THE ADVENTURES OF ALI & ALI AND THE AXES OF EVIL by Marcus Youssef, Guillermo Verdecchia and Camyar Chai, directed by Verdecchia, with Youssef and Chai. Presented by Cahoots Theatre Projects and NeWorld Theatre at Theatre Passe Muraille (14 Ryerson). Runs to March 7, Tuesday-Saturday 8 pm, matinee Sunday 2:30 pm (and some stu matinees). $15-$25, Sunday and Tuesday pwyc. 416-504-7529. Rating: NNNN
Need a reminder of how smart, relevant and entertaining live theatre can be? Then check out The Adventures Of Ali & Ali And The Axes Of Evil . Suggesting everything from a Bob Hope visit-the-troops vehicle to an old-style minstrel show, it cleverly targets any number of issues, from earnest Canadian-immigrant plays (some of which its co-producer, Cahoots Theatre , has mounted itself) to corporate rebranding.
The show's chief satiric mission, though, is to expose the xenophobic finger-pointing and hysteria of our neighbours to the south. This is a piece in which, via a paranoid security guard's reportage, we discover that the axis of evil may stem from a shopping mall washroom.
Away from their fictional homeland of Agraba - detailed in a hilarious CBC parody, Agraba: A People's History - hosts Ali Hakim ( Camyar Chai ) and Ali Ababwa ( Marcus Youssef ) take over the Theatre Passe Muraille space.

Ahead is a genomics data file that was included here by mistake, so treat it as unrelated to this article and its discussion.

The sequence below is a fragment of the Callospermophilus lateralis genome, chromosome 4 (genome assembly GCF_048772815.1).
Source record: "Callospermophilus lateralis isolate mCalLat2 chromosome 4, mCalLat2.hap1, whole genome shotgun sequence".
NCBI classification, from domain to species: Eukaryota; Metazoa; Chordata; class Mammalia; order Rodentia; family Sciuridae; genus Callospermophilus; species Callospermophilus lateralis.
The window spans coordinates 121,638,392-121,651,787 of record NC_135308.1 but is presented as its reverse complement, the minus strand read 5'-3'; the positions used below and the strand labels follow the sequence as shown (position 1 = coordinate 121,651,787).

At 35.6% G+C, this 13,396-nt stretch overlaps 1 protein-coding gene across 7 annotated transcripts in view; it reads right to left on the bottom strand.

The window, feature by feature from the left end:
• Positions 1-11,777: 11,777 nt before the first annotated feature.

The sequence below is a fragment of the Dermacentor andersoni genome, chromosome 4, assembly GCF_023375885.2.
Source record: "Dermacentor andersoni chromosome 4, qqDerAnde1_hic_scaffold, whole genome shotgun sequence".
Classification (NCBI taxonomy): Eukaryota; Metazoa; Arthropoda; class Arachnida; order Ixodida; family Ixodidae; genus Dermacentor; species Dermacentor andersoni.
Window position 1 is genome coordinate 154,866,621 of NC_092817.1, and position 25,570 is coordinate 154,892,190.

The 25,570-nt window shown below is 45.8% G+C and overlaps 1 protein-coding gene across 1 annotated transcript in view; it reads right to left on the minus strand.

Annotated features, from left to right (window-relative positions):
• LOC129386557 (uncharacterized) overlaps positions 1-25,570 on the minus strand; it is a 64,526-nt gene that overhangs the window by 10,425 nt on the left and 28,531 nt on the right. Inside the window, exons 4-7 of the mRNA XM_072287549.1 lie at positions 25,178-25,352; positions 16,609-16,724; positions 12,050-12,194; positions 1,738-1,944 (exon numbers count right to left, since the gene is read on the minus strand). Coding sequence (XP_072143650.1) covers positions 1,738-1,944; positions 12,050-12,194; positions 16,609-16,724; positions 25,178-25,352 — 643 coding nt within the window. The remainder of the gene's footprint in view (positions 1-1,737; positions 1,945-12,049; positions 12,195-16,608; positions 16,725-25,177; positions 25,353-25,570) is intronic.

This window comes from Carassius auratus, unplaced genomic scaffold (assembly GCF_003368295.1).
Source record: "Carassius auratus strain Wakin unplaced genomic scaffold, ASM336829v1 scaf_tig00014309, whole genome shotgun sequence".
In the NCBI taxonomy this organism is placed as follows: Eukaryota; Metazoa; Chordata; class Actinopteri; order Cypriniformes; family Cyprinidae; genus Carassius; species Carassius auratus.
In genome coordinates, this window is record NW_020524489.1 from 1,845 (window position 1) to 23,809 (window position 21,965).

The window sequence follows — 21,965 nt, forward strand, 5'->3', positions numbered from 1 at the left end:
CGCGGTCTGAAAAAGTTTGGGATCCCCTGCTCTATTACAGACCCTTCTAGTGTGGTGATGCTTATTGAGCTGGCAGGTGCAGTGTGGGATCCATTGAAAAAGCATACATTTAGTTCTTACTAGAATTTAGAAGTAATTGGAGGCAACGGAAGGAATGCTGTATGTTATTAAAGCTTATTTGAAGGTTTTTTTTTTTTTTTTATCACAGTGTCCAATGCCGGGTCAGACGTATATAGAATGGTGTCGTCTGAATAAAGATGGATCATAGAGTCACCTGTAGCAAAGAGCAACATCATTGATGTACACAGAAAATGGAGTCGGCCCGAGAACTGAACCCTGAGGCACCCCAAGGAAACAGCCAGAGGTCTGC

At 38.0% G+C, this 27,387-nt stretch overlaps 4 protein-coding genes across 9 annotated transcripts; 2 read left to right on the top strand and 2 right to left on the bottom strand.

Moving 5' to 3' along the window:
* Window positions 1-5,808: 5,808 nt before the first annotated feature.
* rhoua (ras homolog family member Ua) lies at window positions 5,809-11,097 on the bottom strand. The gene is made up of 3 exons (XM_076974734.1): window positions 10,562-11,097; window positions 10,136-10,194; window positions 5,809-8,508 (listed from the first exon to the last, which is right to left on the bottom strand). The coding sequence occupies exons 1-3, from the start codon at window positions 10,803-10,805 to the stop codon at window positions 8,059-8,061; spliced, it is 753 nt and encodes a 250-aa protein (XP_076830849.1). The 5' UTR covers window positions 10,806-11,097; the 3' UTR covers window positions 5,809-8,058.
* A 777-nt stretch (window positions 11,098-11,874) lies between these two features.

Trying to placate a theatre producer played by token white guy Tom Butler (who gets to wear an Aladdin-style outfit and a kilt with bagpipes), the two entertain us with everything from a political puppet show to bum jokes.
Crude? Occasionally. Funny and intelligent? Always.
Co-writer Guillermo Verdecchia directs the 100-minute show so there are few slack moments, while Chai and Youssef deliver their scathing words with jaw-dropping energy and precision. A set-piece constructed like a movie pitch-session to CBC journalist Ian Hanomansing (because he's a "successful brown person") plays into our sentimental cultural stereotypes. A later sequence about the rebranding of Osama bin Laden is satire at its most savage.
Will this play, a co-pro with Cahoots and Vancouver's NeWorld Theatre , be performed in a decade? Probably not. The quips about current political players tie it to its time. But its uncompromising look at how we deal with history and culture in the theatre makes it universal.